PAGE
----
Â¶6. (SBU) A close advisor to President Adamkus with experience in
Latvia told us that Lithuania was "astonished" by Riga's approach to
this crisis. The source said that the GOL, including Foreign
Minister Vatiekunas, who served a tour as Ambassador in Riga, had
worked its extensive contacts within Latvia and not gotten a
straight answer back. (We understand from our colleagues in Riga
that Latvian officials have engaged more vigorously with Lithuanian
officials on the issue now that the Summit is over.)
Â¶7. (SBU) This source speculated that the main motivation for the
border mess was pecuniary. He explained that shipments to Russia
via Latvia surged during the pre-Christmas season, and Latvian
authorities may be inhibiting transit across the Lithuanian-Latvian
border to ensure that Latvian transport companies move the lion's
share of the goods. He also thought that some Latvians were using
the situation to dramatize the poor state of the Latvian road
network in a ploy to win more EU funds for the transport sector.
Finally, he shared the suspicion broached in the press about a
Russian angle. Claiming that Russian investment in Latvian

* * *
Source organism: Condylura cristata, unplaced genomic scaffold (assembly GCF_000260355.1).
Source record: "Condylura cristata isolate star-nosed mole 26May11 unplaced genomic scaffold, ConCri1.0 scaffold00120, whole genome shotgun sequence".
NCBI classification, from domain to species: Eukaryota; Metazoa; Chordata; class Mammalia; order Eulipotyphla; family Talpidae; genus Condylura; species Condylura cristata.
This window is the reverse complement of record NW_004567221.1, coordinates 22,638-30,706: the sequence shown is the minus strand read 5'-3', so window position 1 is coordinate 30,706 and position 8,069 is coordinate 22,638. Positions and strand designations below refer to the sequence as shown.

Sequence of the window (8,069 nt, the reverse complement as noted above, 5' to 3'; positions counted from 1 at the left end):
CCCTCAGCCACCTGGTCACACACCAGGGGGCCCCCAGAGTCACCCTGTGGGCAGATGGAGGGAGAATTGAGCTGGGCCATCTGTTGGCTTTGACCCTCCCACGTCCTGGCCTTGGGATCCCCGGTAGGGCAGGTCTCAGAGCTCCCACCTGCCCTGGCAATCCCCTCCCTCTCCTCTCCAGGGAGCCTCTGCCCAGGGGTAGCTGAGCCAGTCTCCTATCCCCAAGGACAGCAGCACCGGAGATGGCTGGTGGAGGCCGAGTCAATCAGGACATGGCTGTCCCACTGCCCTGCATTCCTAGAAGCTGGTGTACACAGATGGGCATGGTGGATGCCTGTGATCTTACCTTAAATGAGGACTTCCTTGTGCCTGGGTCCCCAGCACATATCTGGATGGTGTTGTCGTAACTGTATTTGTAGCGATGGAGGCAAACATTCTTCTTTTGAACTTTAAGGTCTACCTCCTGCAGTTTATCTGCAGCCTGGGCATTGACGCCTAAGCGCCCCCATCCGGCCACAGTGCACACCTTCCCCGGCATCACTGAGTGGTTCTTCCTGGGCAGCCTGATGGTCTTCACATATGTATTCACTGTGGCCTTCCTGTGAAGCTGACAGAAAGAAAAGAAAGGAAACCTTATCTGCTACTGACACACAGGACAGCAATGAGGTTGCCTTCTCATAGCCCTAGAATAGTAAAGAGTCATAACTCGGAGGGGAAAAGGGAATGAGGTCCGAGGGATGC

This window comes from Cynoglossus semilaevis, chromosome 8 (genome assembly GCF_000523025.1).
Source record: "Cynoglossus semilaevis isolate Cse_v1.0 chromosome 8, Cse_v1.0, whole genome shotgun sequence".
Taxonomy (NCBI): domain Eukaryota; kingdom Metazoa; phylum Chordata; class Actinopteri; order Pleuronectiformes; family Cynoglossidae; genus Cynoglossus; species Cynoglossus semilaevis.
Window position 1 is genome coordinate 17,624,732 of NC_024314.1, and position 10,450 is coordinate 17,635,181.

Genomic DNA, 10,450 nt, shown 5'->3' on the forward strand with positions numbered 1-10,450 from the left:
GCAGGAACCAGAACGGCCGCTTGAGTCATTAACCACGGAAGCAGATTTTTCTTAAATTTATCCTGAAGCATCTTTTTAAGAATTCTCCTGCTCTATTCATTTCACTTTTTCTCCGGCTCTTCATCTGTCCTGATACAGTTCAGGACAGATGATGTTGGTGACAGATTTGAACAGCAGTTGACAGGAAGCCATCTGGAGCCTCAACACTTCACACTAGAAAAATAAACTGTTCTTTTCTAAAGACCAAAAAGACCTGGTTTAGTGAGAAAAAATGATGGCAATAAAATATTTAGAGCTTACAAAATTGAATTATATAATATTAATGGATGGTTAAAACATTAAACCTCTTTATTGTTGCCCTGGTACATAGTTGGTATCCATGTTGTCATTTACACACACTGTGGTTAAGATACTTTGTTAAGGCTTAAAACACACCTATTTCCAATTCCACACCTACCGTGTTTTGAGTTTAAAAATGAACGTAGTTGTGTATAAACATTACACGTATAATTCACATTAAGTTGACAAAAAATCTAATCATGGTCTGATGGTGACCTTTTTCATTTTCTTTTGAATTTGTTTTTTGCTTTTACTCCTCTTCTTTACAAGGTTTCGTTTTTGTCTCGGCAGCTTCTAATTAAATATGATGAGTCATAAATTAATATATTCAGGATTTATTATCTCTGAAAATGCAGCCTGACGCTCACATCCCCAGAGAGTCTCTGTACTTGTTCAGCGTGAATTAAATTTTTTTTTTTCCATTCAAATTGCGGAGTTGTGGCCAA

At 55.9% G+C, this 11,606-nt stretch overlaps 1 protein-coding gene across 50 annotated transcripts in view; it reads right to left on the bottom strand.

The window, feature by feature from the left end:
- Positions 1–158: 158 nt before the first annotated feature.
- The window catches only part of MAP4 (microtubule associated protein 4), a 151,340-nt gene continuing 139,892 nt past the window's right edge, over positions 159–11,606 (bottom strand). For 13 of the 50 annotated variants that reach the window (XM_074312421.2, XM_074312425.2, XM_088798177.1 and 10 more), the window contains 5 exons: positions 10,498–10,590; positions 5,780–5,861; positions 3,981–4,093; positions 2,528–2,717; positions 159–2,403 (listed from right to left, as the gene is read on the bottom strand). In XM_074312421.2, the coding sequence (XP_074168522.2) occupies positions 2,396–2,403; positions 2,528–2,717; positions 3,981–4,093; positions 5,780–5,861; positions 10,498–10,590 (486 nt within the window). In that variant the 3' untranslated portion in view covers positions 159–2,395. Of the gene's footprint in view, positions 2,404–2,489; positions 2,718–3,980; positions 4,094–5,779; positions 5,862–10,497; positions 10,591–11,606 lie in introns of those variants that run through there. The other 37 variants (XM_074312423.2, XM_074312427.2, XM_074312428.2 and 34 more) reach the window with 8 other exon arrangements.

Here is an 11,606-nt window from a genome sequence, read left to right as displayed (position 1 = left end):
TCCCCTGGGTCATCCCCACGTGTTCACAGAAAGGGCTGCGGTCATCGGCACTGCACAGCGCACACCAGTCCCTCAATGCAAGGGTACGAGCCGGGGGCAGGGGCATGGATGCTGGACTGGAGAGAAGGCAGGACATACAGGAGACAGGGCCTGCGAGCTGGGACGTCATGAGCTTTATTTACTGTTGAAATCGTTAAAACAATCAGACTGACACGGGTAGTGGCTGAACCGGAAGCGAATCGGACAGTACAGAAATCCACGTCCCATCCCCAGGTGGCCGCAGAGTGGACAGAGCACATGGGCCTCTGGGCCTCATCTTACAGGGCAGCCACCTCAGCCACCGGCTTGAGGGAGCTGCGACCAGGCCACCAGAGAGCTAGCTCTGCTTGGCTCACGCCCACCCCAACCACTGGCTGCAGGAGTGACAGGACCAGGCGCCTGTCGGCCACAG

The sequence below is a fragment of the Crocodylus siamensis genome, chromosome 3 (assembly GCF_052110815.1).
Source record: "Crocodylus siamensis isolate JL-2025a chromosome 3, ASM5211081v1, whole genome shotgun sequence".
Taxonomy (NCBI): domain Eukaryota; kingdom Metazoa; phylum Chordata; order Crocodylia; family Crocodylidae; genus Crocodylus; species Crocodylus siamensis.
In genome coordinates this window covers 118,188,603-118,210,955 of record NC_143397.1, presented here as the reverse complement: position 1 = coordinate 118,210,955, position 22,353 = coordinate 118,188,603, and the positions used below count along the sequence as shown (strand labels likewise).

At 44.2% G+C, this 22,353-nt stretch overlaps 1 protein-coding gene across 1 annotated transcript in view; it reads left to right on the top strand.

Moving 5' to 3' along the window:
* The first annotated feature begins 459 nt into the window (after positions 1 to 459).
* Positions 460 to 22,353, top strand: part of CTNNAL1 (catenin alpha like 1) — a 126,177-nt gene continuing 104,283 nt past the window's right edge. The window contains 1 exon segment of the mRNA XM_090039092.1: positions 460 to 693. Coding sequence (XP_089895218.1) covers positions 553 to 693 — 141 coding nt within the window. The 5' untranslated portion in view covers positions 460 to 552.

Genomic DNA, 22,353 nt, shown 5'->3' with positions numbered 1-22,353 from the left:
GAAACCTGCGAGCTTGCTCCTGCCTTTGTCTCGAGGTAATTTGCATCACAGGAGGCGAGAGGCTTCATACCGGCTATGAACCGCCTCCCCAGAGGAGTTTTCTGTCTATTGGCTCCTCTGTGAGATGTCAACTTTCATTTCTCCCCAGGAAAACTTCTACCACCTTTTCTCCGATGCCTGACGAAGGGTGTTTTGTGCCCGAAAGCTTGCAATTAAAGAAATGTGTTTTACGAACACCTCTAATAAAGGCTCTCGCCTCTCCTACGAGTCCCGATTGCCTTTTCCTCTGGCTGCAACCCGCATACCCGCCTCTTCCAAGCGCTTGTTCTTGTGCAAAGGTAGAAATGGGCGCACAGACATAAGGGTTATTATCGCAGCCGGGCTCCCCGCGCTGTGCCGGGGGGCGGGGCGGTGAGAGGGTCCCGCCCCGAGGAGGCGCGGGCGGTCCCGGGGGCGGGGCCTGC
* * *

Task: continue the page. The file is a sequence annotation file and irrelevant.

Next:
transport companies was extensive, he hypothesized that the Russians
used these companies to encourage Riga to block the southern border,
thereby fouling the mood in the run-up to the Riga NATO summit.
Lithuania complains to the EU
Â¶8. (U) Lithuanian Transport Minister Algirdas Butkevicius sent a
letter November 27 to the European Commission, stating that Latvia
has restricted passage through the Lithuanian-Latvian border. The
minister asked the European Commission to look into possible
violations of EU laws and to take appropriate action.
Not over yet
Â¶9. (U) Although the lines have disappeared, we likely haven't heard
the last of this episode. LINAVA is busily calculating the damages
to shipping companies and expects to seek restitution from Latvia.
Their initial calculations suggest that these claims will amount to
LTL 700 (USD 260) per truck per hour.
Â¶10. (SBU) We have no doubt that there's a Latvian side to this
story. The Lithuanians are also often quick to ascribe ulterior
motives to Latvian behavior. What is striking to us, however, is
that the issue reached crisis proportions in the very week that the
world's attention was on the Baltics. It is troubling that the two
countries proved unable to work this out without intervention from
Brussels. This does not bode well for their ability to work
together on larger issues, like energy.